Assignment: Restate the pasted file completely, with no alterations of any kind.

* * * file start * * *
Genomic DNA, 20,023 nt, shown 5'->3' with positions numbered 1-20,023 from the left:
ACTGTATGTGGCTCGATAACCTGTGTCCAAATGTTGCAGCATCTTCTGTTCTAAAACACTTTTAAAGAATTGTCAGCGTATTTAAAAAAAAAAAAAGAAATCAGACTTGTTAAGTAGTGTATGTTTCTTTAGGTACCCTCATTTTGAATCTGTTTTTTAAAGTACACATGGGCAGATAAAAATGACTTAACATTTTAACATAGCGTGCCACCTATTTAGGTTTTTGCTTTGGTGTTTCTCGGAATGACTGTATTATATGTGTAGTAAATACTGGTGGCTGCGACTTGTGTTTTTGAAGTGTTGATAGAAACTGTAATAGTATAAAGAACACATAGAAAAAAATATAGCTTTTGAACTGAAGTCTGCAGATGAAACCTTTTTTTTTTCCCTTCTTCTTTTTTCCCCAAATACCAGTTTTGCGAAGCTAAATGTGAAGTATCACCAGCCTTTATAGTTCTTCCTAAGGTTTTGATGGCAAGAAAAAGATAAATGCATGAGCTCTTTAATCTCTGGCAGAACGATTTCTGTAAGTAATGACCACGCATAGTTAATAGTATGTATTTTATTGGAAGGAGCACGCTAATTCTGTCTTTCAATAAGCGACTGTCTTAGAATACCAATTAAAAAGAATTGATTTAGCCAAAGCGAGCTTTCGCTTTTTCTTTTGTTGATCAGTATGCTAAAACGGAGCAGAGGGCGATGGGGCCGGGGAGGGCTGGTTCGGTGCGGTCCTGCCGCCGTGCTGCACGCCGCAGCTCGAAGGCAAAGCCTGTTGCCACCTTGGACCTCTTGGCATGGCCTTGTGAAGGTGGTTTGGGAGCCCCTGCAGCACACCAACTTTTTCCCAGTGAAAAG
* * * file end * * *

Genomic DNA, 20,023 nt, shown 5'->3' with positions numbered 1-20,023 from the left:
ACTGTATGTGGCTCGATAACCTGTGTCCAAATGTTGCAGCATCTTCTGTTCTAAAACACTTTTAAAGAATTGTCAGCGTATTTAAAAAAAAAAAAAGAAATCAGACTTGTTAAGTAGTGTATGTTTCTTTAGGTACCCTCATTTTGAATCTGTTTTTTAAAGTACACATGGGCAGATAAAAATGACTTAACATTTTAACATAGCGTGCCACCTATTTAGGTTTTTGCTTTGGTGTTTCTCGGAATGACTGTATTATATGTGTAGTAAATACTGGTGGCTGCGACTTGTGTTTTTGAAGTGTTGATAGAAACTGTAATAGTATAAAGAACACATAGAAAAAAATATAGCTTTTGAACTGAAGTCTGCAGATGAAACCTTTTTTTTTTCCCTTCTTCTTTTTTCCCCAAATACCAGTTTTGCGAAGCTAAATGTGAAGTATCACCAGCCTTTATAGTTCTTCCTAAGGTTTTGATGGCAAGAAAAAGATAAATGCATGAGCTCTTTAATCTCTGGCAGAACGATTTCTGTAAGTAATGACCACGCATAGTTAATAGTATGTATTTTATTGGAAGGAGCACGCTAATTCTGTCTTTCAATAAGCGACTGTCTTAGAATACCAATTAAAAAGAATTGATTTAGCCAAAGCGAGCTTTCGCTTTTTCTTTTGTTGATCAGTATGCTAAAACGGAGCAGAGGGCGATGGGGCCGGGGAGGGCTGGTTCGGTGCGGTCCTGCCGCCGTGCTGCACGCCGCAGCTCGAAGGCAAAGCCTGTTGCCACCTTGGACCTCTTGGCATGGCCTTGTGAAGGTGGTTTGGGAGCCCCTGCAGCACACCAACTTTTTCCCAGTGAAAAG